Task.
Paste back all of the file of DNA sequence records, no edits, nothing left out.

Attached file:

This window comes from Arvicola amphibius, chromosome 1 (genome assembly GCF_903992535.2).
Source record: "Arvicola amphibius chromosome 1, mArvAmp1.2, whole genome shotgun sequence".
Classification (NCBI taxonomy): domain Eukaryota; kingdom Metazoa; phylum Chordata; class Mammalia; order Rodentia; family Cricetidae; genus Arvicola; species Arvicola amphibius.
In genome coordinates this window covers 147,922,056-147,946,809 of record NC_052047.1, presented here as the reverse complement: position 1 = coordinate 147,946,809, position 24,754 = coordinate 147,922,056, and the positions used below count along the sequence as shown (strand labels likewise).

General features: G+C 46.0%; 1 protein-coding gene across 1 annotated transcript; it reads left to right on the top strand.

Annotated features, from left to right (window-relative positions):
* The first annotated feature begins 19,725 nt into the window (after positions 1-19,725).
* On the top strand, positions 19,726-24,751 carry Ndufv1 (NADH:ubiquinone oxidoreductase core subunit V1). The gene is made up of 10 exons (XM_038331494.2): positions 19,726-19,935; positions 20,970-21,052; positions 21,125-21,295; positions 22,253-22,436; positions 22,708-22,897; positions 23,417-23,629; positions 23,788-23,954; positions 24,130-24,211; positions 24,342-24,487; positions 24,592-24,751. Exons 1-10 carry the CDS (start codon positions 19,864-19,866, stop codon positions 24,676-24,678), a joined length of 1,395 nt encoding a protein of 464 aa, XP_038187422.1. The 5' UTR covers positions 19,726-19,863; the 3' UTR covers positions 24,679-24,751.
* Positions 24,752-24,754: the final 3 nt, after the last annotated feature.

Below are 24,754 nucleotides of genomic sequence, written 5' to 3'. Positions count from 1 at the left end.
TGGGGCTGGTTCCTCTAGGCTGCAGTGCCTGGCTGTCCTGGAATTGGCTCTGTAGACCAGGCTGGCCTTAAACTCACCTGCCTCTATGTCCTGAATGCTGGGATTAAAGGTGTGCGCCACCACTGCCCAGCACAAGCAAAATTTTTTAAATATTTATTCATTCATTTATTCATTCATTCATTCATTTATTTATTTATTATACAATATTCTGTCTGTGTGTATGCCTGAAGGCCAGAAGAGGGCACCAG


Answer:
This window comes from Arvicola amphibius, chromosome 1 (genome assembly GCF_903992535.2).
Source record: "Arvicola amphibius chromosome 1, mArvAmp1.2, whole genome shotgun sequence".
Classification (NCBI taxonomy): domain Eukaryota; kingdom Metazoa; phylum Chordata; class Mammalia; order Rodentia; family Cricetidae; genus Arvicola; species Arvicola amphibius.
In genome coordinates this window covers 147,922,056-147,946,809 of record NC_052047.1, presented here as the reverse complement: position 1 = coordinate 147,946,809, position 24,754 = coordinate 147,922,056, and the positions used below count along the sequence as shown (strand labels likewise).

General features: G+C 46.0%; 1 protein-coding gene across 1 annotated transcript; it reads left to right on the top strand.

Annotated features, from left to right (window-relative positions):
* The first annotated feature begins 19,725 nt into the window (after positions 1-19,725).
* On the top strand, positions 19,726-24,751 carry Ndufv1 (NADH:ubiquinone oxidoreductase core subunit V1). The gene is made up of 10 exons (XM_038331494.2): positions 19,726-19,935; positions 20,970-21,052; positions 21,125-21,295; positions 22,253-22,436; positions 22,708-22,897; positions 23,417-23,629; positions 23,788-23,954; positions 24,130-24,211; positions 24,342-24,487; positions 24,592-24,751. Exons 1-10 carry the CDS (start codon positions 19,864-19,866, stop codon positions 24,676-24,678), a joined length of 1,395 nt encoding a protein of 464 aa, XP_038187422.1. The 5' UTR covers positions 19,726-19,863; the 3' UTR covers positions 24,679-24,751.
* Positions 24,752-24,754: the final 3 nt, after the last annotated feature.

Below are 24,754 nucleotides of genomic sequence, written 5' to 3'. Positions count from 1 at the left end.
TGGGGCTGGTTCCTCTAGGCTGCAGTGCCTGGCTGTCCTGGAATTGGCTCTGTAGACCAGGCTGGCCTTAAACTCACCTGCCTCTATGTCCTGAATGCTGGGATTAAAGGTGTGCGCCACCACTGCCCAGCACAAGCAAAATTTTTTAAATATTTATTCATTCATTTATTCATTCATTCATTCATTTATTTATTTATTATACAATATTCTGTCTGTGTGTATGCCTGAAGGCCAGAAGAGGGCACCAG